In the October 2012 Leviathan Caleb Crain bravely explores essential passages by Melville on love, sex, and death. In a way Crain's article complements the more sharply focused study by Beverly Voloshin which demonstrates the influence of Plato's Banquet on key passages from Melville's letters to Hawthorne, the "Mosses" essay, and Clarel. On the theme of secrets, Crain manages in a short space to bring together and provocatively elucidate some of the most challenging texts in (besides Melville's Hawthorne correspondence and "Mosses" essay) Moby-Dick, Pierre, and Clarel.
Crain's "Excursus" on "A Squeeze of the Hand" in Moby-Dick is fine and to my mind only the beginning of a response to the really great question of Melville's source (personal experience? imagination? yet unidentified writings by others?) for the description of sperm squeezing. Some day I might venture more also about the meaning of the squeezing--conveyed in the illustrated moral that Ishmael derives from the story, the lesson delivered in Ishmael's picture of angels with jars of spermaceti in paradise.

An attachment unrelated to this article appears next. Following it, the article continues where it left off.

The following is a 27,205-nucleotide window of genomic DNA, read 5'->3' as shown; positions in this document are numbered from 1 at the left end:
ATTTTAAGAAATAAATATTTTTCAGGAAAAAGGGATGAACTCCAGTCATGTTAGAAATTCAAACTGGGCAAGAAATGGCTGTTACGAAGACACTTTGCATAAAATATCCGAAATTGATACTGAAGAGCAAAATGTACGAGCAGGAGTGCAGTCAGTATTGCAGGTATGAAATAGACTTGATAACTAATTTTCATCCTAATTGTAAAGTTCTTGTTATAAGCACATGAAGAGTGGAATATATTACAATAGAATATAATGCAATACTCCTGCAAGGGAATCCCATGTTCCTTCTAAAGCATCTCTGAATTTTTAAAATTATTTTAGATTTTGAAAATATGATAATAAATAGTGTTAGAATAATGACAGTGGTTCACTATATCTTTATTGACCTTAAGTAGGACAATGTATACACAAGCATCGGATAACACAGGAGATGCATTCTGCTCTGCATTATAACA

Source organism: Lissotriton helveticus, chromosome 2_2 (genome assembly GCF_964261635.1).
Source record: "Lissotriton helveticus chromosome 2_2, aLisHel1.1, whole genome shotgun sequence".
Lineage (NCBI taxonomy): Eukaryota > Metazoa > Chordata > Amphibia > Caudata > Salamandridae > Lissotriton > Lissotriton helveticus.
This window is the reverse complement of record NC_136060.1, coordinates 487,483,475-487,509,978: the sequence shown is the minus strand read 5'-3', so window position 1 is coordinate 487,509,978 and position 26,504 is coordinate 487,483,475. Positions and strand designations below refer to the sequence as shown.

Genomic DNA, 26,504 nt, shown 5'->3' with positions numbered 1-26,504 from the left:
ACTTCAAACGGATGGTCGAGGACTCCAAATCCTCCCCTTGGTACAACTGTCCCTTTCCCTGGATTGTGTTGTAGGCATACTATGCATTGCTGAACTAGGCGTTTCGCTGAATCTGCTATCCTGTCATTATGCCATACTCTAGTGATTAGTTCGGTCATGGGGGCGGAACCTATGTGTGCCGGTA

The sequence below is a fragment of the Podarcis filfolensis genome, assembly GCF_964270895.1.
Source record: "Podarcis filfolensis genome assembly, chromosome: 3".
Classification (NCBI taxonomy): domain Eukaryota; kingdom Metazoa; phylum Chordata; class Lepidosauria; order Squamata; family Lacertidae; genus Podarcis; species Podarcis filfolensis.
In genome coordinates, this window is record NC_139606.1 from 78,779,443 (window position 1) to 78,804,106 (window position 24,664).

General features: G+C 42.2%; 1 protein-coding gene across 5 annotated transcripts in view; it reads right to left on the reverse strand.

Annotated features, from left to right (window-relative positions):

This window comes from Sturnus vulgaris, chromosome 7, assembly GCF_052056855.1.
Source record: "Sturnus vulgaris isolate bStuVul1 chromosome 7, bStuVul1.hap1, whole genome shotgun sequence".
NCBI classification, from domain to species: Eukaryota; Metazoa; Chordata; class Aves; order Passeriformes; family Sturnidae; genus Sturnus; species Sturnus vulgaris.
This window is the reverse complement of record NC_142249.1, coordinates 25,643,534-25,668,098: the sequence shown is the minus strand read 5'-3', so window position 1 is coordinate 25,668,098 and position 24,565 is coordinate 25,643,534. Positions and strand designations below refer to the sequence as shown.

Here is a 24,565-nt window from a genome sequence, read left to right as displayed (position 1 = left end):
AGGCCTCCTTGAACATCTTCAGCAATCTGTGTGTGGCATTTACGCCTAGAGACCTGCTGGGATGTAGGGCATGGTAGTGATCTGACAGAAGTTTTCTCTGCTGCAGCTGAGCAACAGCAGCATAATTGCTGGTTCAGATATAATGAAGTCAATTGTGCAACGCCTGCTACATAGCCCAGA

Speaking of angels with jars, there's another one in "Under the Rose," the prose and poem combo in manuscript at Houghton Library, rarely and only posthumously published. Thankfully you can find that "jolly angel" in the Modern Library edition of Melville's Tales, Poems, and Other Writings, edited by John Bryant. Considering the title, the suggestiveness of sub rosa, the angel and jar, the explicit reference to Death's open secret, I thought the poem at least would make a fitting footnote to Crain's essay:
Specks, tiny specks, in this translucent amber:What it means is another thing, obviously. I need to think some more about that angel.
Your leave, bride-roses, may one pry and see?
How odd! a dainty little skeleton-chamber;
And—odder yet—sealed walls but windows be!
Death’s open secret.—Well, we are:
And here the jolly angel with the jar!
—“Under the Rose” (Call Me Herman)